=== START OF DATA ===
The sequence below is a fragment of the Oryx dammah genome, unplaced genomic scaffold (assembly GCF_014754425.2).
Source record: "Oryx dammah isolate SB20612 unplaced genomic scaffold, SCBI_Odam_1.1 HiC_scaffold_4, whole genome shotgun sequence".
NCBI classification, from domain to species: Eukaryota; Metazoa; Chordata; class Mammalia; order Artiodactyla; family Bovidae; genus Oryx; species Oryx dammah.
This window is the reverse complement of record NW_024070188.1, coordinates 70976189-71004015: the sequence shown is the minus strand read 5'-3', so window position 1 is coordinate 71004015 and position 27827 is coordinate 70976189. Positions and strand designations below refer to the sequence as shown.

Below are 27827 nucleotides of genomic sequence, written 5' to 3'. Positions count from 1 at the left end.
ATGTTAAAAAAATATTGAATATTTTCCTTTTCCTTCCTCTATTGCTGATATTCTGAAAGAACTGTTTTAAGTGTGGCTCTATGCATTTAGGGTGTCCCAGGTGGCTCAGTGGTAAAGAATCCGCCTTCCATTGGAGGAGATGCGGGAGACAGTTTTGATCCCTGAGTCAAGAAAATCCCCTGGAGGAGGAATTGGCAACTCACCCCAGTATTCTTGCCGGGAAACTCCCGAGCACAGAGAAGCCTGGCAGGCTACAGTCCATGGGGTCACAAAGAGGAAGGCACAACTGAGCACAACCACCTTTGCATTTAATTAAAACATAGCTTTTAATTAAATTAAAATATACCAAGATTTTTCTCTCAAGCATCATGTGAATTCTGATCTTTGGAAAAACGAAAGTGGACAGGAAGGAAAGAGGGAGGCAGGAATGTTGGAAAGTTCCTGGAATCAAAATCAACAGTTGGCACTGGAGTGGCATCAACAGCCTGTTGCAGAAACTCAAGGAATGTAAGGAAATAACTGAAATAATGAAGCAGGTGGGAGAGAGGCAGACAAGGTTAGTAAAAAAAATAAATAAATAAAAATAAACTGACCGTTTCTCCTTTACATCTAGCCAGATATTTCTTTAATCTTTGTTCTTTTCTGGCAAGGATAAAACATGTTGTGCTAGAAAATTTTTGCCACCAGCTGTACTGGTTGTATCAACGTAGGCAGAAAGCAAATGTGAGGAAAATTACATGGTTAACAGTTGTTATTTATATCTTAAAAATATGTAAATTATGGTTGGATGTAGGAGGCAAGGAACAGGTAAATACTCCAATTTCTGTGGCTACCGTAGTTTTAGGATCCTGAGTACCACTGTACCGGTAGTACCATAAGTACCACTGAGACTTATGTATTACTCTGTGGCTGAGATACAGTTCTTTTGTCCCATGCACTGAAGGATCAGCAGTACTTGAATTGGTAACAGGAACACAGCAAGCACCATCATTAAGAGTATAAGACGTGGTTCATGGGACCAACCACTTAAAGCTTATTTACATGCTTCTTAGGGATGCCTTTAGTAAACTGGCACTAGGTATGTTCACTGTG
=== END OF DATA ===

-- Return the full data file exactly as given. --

The sequence below is a fragment of the Oryx dammah genome, unplaced genomic scaffold (assembly GCF_014754425.2).
Source record: "Oryx dammah isolate SB20612 unplaced genomic scaffold, SCBI_Odam_1.1 HiC_scaffold_4, whole genome shotgun sequence".
NCBI classification, from domain to species: Eukaryota; Metazoa; Chordata; class Mammalia; order Artiodactyla; family Bovidae; genus Oryx; species Oryx dammah.
This window is the reverse complement of record NW_024070188.1, coordinates 70976189-71004015: the sequence shown is the minus strand read 5'-3', so window position 1 is coordinate 71004015 and position 27827 is coordinate 70976189. Positions and strand designations below refer to the sequence as shown.

Below are 27827 nucleotides of genomic sequence, written 5' to 3'. Positions count from 1 at the left end.
ATGTTAAAAAAATATTGAATATTTTCCTTTTCCTTCCTCTATTGCTGATATTCTGAAAGAACTGTTTTAAGTGTGGCTCTATGCATTTAGGGTGTCCCAGGTGGCTCAGTGGTAAAGAATCCGCCTTCCATTGGAGGAGATGCGGGAGACAGTTTTGATCCCTGAGTCAAGAAAATCCCCTGGAGGAGGAATTGGCAACTCACCCCAGTATTCTTGCCGGGAAACTCCCGAGCACAGAGAAGCCTGGCAGGCTACAGTCCATGGGGTCACAAAGAGGAAGGCACAACTGAGCACAACCACCTTTGCATTTAATTAAAACATAGCTTTTAATTAAATTAAAATATACCAAGATTTTTCTCTCAAGCATCATGTGAATTCTGATCTTTGGAAAAACGAAAGTGGACAGGAAGGAAAGAGGGAGGCAGGAATGTTGGAAAGTTCCTGGAATCAAAATCAACAGTTGGCACTGGAGTGGCATCAACAGCCTGTTGCAGAAACTCAAGGAATGTAAGGAAATAACTGAAATAATGAAGCAGGTGGGAGAGAGGCAGACAAGGTTAGTAAAAAAAATAAATAAATAAAAATAAACTGACCGTTTCTCCTTTACATCTAGCCAGATATTTCTTTAATCTTTGTTCTTTTCTGGCAAGGATAAAACATGTTGTGCTAGAAAATTTTTGCCACCAGCTGTACTGGTTGTATCAACGTAGGCAGAAAGCAAATGTGAGGAAAATTACATGGTTAACAGTTGTTATTTATATCTTAAAAATATGTAAATTATGGTTGGATGTAGGAGGCAAGGAACAGGTAAATACTCCAATTTCTGTGGCTACCGTAGTTTTAGGATCCTGAGTACCACTGTACCGGTAGTACCATAAGTACCACTGAGACTTATGTATTACTCTGTGGCTGAGATACAGTTCTTTTGTCCCATGCACTGAAGGATCAGCAGTACTTGAATTGGTAACAGGAACACAGCAAGCACCATCATTAAGAGTATAAGACGTGGTTCATGGGACCAACCACTTAAAGCTTATTTACATGCTTCTTAGGGATGCCTTTAGTAAACTGGCACTAGGTATGTTCACTGTG